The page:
OBJECTIVE: This study aimed to refine a magnetic resonance imaging (MRI)-ultrasound registration (ie, alignment) technique to make noninvasive, nonionizing, 3-dimensional measurement of the lumbar segmental motion in vivo.
METHODS: Five healthy participants participated in this validation study. We scanned the lumbar region of each participant 5 times using an ultrasound probe while he or she kept a prone lying posture on a plinth. Participant-specific models of L1-L5 were constructed from magnetic resonance (MR) images and aligned with the 3-dimensional ultrasound dataset of each scan using 4 variants of MRI-ultrasound registration approach (simplified intensity-based registration  with and  without including the transverse processes and their surrounding soft tissues [denoted as TP complex]; and hierarchical intensity-based registration  with and  without including the TP complex). The robustness and precision of these registration approaches were compared.
RESULTS: Although all registration approaches converged to a similar solution, excluding the TP complex improved the percentage of successful registration from 92% to 100%. There was no significant difference in the precision among the 4 MRI-ultrasound registration variants. For the simplified intensity-based registration without including the TP complex, average precision at each degree of freedom was 1.33° (flexion-extension), 2.48° (lateral bending), 1.32° (axial rotation), 2.15 mm (left/right), 1.08 mm (anterior-posterior), and 1.16 (superior-inferior), respectively.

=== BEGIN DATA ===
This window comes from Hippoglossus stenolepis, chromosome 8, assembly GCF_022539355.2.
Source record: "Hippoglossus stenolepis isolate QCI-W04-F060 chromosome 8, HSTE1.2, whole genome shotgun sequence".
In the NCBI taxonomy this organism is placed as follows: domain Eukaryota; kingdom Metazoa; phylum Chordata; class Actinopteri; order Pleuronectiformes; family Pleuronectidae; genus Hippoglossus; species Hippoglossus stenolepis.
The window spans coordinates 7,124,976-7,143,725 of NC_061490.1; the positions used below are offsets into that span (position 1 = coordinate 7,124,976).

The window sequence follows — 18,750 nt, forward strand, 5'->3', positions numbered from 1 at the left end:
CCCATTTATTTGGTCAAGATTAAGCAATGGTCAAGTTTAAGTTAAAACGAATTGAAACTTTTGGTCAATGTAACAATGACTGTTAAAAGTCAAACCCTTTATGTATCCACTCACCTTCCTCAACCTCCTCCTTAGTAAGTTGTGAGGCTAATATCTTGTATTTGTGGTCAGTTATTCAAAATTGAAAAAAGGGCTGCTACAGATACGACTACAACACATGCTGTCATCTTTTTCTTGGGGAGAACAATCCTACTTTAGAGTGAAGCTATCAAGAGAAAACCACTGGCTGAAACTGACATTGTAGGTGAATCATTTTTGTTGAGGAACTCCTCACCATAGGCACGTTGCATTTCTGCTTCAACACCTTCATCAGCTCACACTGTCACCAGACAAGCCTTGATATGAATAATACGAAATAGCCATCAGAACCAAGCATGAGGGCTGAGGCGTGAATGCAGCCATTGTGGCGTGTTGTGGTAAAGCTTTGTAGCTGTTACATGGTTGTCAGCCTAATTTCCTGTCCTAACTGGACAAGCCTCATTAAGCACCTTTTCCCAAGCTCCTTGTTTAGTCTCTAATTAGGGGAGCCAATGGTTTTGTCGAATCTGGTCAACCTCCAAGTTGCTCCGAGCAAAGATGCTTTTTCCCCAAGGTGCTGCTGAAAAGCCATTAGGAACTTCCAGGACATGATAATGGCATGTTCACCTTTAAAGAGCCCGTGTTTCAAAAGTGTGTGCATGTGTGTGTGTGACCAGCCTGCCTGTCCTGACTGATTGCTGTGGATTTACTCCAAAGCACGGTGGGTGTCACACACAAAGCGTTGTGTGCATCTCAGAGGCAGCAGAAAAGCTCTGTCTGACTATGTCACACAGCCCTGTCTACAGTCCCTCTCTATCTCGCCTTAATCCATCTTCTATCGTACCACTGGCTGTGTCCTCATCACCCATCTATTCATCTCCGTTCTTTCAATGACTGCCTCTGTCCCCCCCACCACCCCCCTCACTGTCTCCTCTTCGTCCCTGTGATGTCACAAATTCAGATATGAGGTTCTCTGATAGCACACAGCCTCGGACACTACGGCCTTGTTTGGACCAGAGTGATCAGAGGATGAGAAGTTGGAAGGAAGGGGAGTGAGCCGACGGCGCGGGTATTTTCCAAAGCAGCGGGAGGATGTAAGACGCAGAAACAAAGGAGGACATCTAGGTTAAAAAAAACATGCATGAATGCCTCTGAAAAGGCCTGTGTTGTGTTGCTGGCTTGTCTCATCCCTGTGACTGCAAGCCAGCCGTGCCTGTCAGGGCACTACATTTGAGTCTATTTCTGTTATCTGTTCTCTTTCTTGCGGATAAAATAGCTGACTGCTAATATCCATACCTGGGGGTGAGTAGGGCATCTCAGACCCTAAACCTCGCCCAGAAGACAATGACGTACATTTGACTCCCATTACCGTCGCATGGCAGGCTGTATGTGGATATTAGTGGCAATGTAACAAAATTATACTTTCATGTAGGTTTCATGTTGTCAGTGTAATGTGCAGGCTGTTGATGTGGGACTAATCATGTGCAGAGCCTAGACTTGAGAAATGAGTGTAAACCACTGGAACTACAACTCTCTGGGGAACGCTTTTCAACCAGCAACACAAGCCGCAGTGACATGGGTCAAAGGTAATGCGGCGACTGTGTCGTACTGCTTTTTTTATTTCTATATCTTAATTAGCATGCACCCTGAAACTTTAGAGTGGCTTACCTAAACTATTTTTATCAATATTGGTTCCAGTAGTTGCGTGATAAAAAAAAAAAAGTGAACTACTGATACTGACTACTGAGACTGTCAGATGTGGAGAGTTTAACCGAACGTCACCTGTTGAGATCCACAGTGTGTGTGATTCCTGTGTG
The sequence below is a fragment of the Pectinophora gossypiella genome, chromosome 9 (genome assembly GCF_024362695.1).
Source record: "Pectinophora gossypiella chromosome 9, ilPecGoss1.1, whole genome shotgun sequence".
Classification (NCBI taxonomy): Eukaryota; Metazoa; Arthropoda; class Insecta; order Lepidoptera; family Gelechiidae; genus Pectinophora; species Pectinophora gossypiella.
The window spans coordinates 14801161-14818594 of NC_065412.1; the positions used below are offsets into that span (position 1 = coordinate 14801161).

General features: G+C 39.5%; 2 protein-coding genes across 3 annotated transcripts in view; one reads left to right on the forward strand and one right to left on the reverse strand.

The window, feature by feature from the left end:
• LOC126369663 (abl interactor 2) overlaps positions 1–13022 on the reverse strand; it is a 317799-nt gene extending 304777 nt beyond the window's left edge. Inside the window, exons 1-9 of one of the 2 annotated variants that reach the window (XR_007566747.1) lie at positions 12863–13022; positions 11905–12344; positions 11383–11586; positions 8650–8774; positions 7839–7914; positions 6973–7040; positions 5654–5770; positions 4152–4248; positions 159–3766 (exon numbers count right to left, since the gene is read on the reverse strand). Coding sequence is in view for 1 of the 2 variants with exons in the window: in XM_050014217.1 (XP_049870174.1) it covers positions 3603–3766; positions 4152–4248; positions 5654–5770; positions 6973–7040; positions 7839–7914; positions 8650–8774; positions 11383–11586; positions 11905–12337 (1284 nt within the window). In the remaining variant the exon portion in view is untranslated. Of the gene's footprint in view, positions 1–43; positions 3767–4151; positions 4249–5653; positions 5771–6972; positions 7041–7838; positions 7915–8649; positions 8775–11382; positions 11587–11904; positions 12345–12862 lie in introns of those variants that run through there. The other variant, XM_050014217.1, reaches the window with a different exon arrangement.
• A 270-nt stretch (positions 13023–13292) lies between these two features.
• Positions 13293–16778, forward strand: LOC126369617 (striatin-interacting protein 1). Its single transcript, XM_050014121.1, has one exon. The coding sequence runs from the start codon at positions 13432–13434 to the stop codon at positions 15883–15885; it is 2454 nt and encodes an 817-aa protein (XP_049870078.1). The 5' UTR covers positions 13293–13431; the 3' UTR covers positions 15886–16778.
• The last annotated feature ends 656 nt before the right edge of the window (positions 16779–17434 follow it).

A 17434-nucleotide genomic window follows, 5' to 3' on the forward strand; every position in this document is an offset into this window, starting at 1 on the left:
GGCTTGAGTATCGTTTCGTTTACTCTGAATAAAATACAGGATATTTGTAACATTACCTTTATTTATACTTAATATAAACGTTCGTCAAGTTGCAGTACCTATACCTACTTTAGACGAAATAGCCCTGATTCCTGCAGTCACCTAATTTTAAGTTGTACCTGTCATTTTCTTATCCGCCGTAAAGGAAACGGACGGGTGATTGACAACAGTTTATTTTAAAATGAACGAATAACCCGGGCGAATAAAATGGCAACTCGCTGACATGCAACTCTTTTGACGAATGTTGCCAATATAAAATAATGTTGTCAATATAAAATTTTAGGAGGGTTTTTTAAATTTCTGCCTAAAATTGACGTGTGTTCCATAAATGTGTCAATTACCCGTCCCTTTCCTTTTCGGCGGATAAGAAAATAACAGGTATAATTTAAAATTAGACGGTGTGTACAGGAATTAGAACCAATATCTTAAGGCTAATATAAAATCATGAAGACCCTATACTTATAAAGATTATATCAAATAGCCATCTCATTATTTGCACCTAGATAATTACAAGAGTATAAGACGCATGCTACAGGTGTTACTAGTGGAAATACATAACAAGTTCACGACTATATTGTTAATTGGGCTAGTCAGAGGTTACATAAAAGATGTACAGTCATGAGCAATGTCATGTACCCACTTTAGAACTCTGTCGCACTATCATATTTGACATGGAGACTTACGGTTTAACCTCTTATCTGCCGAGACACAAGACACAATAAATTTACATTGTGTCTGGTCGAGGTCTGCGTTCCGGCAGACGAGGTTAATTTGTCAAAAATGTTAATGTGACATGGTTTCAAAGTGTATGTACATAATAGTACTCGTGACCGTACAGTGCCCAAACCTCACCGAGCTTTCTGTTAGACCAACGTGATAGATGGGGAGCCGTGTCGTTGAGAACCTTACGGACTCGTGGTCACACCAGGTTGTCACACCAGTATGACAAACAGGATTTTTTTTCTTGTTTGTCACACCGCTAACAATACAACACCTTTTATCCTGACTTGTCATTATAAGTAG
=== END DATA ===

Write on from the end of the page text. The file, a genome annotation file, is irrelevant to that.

CONCLUSION: Given that using simplified intensity-based MRI-ultrasound registration can substantially streamline the registration process and excluding the TP complex would improve the robustness of the registration, we conclude that this combination is the method of choice for in vivo human applications.
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Author keywords: Ultrasonography, Magnetic Resonance Imaging, Lumbar Vertebrae
Author affiliations: TKK, RLC: Foot Levelers Biomechanics Research Laboratory, New York Chiropractic College, Seneca, Falls, NY. WEK: Department of Imaging Sciences, University of Rochester, University of Rochester Center for Advanced Brain Imaging & Neurophysiology, Rochester, NY